I'm not sure what happened to Vince his senior year, but none of my kids spent anywhere near that kind of money on books, including those for AP classes. Generally between $200-300 total before buy-backs. Vince would have to have spent over $200 per class! A quick look at the OPRF Bookstore booklist for 2010-2011 shows a couple of new books over $100 (psych, sociology, art kits, anthropology) but most are quite a bit less.

OPRF Achievment Gap  

Posted: March 7th, 2011 3:08 PM

Sounds like a great idea. Smooth out the costs. However, missing all the data in order to determine if this is even close....as many others have pointed out. Sounds like OPRF CFO is factoring in the fixed costs of running a bookstore. What she is TRYING to do is pass on those costs in a fee - to leave more for benifits. If I am wrong - would love to see the facts. Also, as others have pointed out - the trend is ebooks. Why not ride the innoviation cloud - rather that be dragged to it.

taxman  

Posted: March 4th, 2011 1:05 PM

If you drive a car, I'll tax the street. If you drive to city, I'll tax your seat. If you get too cold, I'll tax the heat. If you take a walk, I'll tax your feet.

Vince from DC - Oak Park Native  

Posted: March 3rd, 2011 1:27 AM

For my senior year in high school at OPRF in 2009, my books cost over $1,000! I took all AP and Honors classes and many of the books were new books that ended up not being eligible for buy-back. If anything, such exorbitant prices deter families from encouraging their kids to take higher level courses. In college, I have yet to meet any other student who went to a public or private high school who had to buy their books. I also have yet to spend anywhere near $1,000 on books in university.

e-textbooks  

Posted: March 2nd, 2011 6:18 PM

I'd like to see the BOE look at more progressive and innovative ways for our teens to have textbooks. I like Chet's idea for kindles or maybe ipads. I hate seeing our teens walking to school with 20-30 pounds of books on their backs.

chet21 from Oak Park  

Posted: March 2nd, 2011 1:01 PM

Pt. 2. My experience is that the OPRF manager is very, very good and has made efforts to provide info so that book purchases can be made elsewhere (which we've done), but perhaps OPRF/Community need to start thinking outside the box? Kindle? Privatize (Book Table?)? Do it the "college way" and, as noted by "HS Parent," set up something with Amazon? I also think that their $340 was deliberately set on high side. I know that other districts do "flat rate," but this high? OPRF is not an island.

chet21 from Oak Park  

Posted: March 2nd, 2011 12:51 PM

PT.1 Jassen, I'm guessing that the $340 was derived by taking the overall sum of the cost of running book store and dividing it by the presumed non-free student body. College or HS - NEW books are a lot - as "OPRF parent" attests (Kindle?). But we always return the books and the sum is greatly reduced. Also, many books are free (state loaners). Jassen, didn't understand your last sentence AND, BTW, thanks for anon compliment - like Jassen, I try AND, fortunately, have a thick skin - but my kids?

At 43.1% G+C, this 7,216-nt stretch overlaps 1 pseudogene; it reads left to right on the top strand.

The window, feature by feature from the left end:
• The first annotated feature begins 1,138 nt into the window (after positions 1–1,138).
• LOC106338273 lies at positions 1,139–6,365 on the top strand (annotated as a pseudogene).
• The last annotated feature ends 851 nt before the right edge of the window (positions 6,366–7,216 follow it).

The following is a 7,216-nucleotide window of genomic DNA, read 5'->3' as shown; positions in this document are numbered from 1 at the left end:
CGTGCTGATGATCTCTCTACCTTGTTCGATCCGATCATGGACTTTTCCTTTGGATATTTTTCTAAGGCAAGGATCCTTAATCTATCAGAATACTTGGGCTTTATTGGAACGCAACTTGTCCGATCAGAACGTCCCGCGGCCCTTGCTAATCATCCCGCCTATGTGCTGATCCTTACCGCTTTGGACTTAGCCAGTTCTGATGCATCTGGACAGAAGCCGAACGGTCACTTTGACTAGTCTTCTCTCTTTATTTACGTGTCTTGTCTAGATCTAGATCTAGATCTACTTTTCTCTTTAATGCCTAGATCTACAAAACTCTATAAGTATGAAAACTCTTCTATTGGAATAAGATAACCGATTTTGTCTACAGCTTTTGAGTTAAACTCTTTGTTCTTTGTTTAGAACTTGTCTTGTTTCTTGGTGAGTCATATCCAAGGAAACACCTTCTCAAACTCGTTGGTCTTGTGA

Mary Ellen Eads from Oak Park  

Posted: March 2nd, 2011 10:40 AM

From what I am reading, a little internet research on textbooks would result in considerable savings. If Oak Parkers are now expected to pay substantial fees to help others who supposedly can't afford the texts, what is the incentive for the latter to look for bargains. Another bad idea from Oak Park's left-leaning decision-makers for whom, apparently, money doesn't matter. The more and higher fees and taxes, the better. It's for our own good, after all.

HS Parent  

Posted: March 2nd, 2011 10:18 AM

So many textbooks are available at used prices - Amazon, Alibri, just google used textbooks and you have many options - I have gotten textbooks for under $5 plus then the ability to "pay it forward" and pass those used books on to other future students.

OPRF parent  

Posted: March 2nd, 2011 10:17 AM

I paid almost $300 for my freshman and almost $600 for my sophomore. Part of the problem this year was most of the used books were gone already by the time we got there.

Jassen Strokosch from Oak Park, Illinois  

Posted: March 2nd, 2011 10:08 AM

@chet21 - any idea on what the huge difference is between their $340 average they are using and what your experience has been? I don't have a kid at OPRF yet and things have changed a lot since I was there. Out of curiosity,when you it isn't even close, are you talking $25 or off by a huge factor like $150. Thanks.

Thanks Chet  

Posted: March 2nd, 2011 9:44 AM

Chet, I know this is off topic, but I and some other readers would like to thank you for your contribution on other forums. We hate that posters piled on you on another forum. Trust me, there are tons of people who feel as you do and for reasons already listed, do not want to speak out, but will be voting no. We appreciate and support you for speaking up!

chet21 from Oak Park  

Posted: March 2nd, 2011 8:51 AM

1 kid still at OPRF and 1 in college - have NEVER paid a sum even close to $340 for their books. This is NOT factoring in money/credit received when books were "sold back." And they had full class loads and AP courses. I fully support "user fees," but now I'm paying for the books for others?!? What if our income is $50 above "free books"? $500? "One size fits all" seems simple in theory, but in practice? I'm eager to hear what others have to say. Thanks.